Thales eSecurity Blog

HP Protect: Security Intelligence, Cyber-Criminals and Train (the band)

Tina Stewart
Tina Stewart | Vice President, Marketing More About This Author >

Over the past few years, cyber-criminals have evolved drastically. They have joined forces at alarming rates and are often going after the same targets and using similar tactics to get what they are after. Traditional perimeter security isn’t working.  Some would argue that it may be necessary for known threats, but it just isn’t enough to keep adversaries from their primary targets: your intellectual property and critical data.

The theme of this year’s HP Protect conference was “Security for the new reality.” Over the past three days, I learned from attendees and customers that they are looking for new ways to protect themselves from highly organized cyber-criminals.

Security Intelligence was at the heart of this discussion

Why is Security Intelligence at top of minds today? It’s simple; the bad guys are getting smarter and more aggressive as they go after critical data – but their activities can be traced. For example, attendees of HP Protect saw first-hand how HP ArcSight makes it fast and easy to detect the access violations and identify the perpetrator or compromised account.  The Vormetric Data Firewall™ ensures sensitive data is safe because it is encrypted and includes security intelligence data (in the form of logs) that captures access attempts and access patterns to the protected information. With this combined solutions you can:

  • Block unauthorized users, monitor, alert and report on incidents.  Unauthorized access attempts to protected data (including from administrative and root users) can be not only blocked, but also monitored and alerted on – giving warning of either a compromised account or insider that may be attempting to steal information.
  • Pinpoint unusual patterns and act on the data – Monitor authorized user and process access to protected data for anomalous patterns of use that could indicate a process has been co-opted by malware, or a malicious insider that normally has free access to the information.  Even implement policies to block them if their access profile has changed to become a threat.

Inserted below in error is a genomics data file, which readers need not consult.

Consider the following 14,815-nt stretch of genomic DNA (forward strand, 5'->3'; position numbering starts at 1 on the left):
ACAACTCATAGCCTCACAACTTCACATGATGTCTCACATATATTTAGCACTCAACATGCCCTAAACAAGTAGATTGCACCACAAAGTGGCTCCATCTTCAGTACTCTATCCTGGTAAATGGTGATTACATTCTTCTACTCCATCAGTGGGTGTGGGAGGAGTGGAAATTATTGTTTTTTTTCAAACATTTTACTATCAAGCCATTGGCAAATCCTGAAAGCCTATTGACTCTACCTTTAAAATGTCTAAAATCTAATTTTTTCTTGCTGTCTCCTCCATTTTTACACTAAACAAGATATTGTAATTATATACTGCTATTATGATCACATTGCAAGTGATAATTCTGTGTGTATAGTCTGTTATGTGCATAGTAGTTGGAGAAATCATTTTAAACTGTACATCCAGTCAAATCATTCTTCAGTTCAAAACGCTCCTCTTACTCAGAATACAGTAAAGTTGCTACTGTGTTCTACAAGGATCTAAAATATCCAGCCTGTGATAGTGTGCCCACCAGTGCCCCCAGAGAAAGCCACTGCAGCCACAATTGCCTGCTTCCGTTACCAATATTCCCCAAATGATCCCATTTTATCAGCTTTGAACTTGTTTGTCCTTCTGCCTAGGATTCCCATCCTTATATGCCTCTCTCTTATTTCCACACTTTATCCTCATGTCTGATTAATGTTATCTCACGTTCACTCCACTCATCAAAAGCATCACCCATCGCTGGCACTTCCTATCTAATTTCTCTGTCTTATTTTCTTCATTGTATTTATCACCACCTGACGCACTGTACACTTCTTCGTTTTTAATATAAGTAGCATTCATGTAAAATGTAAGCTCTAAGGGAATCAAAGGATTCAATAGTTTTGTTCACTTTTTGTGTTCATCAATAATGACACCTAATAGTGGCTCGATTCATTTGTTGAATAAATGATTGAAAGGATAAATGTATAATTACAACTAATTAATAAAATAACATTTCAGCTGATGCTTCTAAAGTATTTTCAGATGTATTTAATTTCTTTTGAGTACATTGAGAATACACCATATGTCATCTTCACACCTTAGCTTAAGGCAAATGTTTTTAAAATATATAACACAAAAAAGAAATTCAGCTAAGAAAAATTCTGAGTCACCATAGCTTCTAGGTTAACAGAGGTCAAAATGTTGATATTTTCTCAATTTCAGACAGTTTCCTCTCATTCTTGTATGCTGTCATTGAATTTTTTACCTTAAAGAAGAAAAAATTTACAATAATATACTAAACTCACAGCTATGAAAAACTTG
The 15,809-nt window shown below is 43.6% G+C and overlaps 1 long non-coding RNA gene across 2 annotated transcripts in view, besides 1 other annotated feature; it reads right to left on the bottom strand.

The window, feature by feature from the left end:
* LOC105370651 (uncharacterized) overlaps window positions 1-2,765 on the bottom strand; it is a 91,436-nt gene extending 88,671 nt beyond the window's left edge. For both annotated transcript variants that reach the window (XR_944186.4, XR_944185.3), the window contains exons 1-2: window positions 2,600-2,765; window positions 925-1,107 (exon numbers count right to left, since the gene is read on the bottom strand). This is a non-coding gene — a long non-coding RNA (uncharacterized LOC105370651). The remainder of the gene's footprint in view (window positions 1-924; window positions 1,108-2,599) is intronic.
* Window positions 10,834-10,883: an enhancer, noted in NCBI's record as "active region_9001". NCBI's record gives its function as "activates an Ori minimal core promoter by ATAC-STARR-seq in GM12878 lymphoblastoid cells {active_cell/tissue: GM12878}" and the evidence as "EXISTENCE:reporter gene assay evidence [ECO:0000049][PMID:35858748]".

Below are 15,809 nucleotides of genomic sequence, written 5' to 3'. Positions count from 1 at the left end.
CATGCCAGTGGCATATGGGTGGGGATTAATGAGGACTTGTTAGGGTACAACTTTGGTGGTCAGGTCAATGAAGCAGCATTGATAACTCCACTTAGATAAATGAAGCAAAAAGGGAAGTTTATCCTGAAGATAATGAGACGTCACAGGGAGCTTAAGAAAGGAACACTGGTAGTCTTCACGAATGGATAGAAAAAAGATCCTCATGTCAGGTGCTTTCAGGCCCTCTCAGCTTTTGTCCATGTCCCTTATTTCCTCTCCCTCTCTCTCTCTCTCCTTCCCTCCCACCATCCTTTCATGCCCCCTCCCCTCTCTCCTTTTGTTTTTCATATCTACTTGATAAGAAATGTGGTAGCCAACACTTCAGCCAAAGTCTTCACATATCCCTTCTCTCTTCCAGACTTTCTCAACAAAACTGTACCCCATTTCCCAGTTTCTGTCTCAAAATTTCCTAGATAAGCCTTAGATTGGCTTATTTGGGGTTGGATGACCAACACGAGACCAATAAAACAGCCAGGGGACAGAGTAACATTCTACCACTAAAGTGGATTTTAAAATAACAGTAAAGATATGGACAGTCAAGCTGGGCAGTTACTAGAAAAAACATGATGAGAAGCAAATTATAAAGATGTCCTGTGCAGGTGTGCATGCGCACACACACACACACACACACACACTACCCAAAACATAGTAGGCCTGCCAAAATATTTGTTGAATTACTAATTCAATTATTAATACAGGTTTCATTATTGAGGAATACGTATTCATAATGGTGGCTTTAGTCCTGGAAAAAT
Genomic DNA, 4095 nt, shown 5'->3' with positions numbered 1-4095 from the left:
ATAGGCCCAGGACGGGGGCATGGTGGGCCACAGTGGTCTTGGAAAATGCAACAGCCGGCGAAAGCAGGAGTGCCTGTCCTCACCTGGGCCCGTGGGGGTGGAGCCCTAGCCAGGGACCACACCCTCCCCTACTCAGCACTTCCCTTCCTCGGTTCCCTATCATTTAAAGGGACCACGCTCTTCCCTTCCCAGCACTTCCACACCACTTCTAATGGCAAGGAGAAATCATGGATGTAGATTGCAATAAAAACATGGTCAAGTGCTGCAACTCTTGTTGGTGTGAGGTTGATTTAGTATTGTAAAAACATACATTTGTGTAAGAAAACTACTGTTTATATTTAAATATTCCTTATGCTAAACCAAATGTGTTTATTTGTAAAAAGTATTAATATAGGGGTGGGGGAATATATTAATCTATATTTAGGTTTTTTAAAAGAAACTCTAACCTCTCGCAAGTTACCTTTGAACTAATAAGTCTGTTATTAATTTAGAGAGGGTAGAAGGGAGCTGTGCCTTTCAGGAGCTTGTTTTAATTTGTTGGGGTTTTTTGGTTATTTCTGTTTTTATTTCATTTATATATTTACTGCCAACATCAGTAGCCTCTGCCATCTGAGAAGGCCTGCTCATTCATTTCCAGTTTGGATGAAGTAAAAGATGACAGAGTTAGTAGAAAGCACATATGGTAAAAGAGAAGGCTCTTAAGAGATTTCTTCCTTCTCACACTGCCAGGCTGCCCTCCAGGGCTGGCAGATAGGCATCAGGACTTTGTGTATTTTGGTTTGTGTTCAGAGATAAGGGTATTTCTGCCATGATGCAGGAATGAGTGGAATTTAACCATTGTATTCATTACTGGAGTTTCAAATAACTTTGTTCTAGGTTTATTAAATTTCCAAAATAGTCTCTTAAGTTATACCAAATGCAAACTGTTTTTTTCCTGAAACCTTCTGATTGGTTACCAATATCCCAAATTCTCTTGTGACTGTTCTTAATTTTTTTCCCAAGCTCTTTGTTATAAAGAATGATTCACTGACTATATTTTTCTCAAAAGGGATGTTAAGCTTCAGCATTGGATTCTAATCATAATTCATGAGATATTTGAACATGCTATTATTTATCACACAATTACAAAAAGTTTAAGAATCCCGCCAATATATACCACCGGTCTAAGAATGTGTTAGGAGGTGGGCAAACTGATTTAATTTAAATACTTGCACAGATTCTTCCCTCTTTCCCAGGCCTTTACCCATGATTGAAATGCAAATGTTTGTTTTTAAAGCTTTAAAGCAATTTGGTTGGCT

There was also a lot of great networking. At a Bird of a Feather session with the HP ArchSight Threat Response Management (TRM) we discussed how interesting it is to have granular file level access logs for servers.  Correlating this information with more traditional AV, firewall and NetFlow logs results in much deeper visibility into Insider abuse and APT style attacks can be game changing.  Even more exciting is discussing the possibilities of automating a protection response down to the specific file or folder that is being compromised.  Today it is a conversation – it will be exciting to see where we go as the possibilities are endless.

I think Rick Holland from Forrester Research said it best in Five Steps To Build An Effective Threat Intelligence Capability, “Targeted attacks are on the rise. The attacks are increasingly more sophisticated, and our detection and response capabilities are woefully inadequate.” If you are not protecting your intellectual property and critical data from the inside out you may unwillingly enable malicious insiders or and advanced malware.

But remember, there are still those who think firewalls, antivirus programs and perimeter security software are enough to keep their data safe. Are they just kidding themselves?

My Favs: “Hey Soul Sister” “Meet Virginia” “Drops of Jupiter”

I would be remiss if I didn’t mention Train – the Band. Since 1994, Train from San Francisco, CA has been producing countless hits that find me singing along without even realizing I know all the words.  And yes, the HP Protect Conference party featured Train’s lead singer Pat Monahan, and guitarist Jimmy Stafford—playing many of Train’s top hits – and  what I didn’t see coming were covers from Led Zeppelin, Rod Stewart and Journey as well.  Yes, he sang “Maggie”.  They played all of my favs plus many more including:  “Save Me San Francisco” and “50 Ways to Say Goodbye”.  In fact, I think they played 8 of the 10 songs listed in this Train’s Top 10 video blog post.  Who says security can’t be fun!

Of course, the venue wasn’t to be ignored either. The Smithsonian’s National Portrait Gallery, in Washington D.C. is amazing. Before Train took the stage we were able to wander various sections of the gallery and see famous presidential portraits – From George Washington to Lincoln to Clinton – and a few American impressionists including John Singer Sargent.  The Gallery tells the history of America through individuals who have shaped its culture. It portrays poets and presidents, visionaries and villains, actors and activists whose lives tell the American story. The gallery was truly fantastic.

All in all, “Security for the new reality” at HP Protect 2013 was a very appropriate theme, and the security issues being discussed were real and relevant.  The celebration was not too bad either!  See you next year – HP Protect 2014, September 8-11 – hp.com/go/protect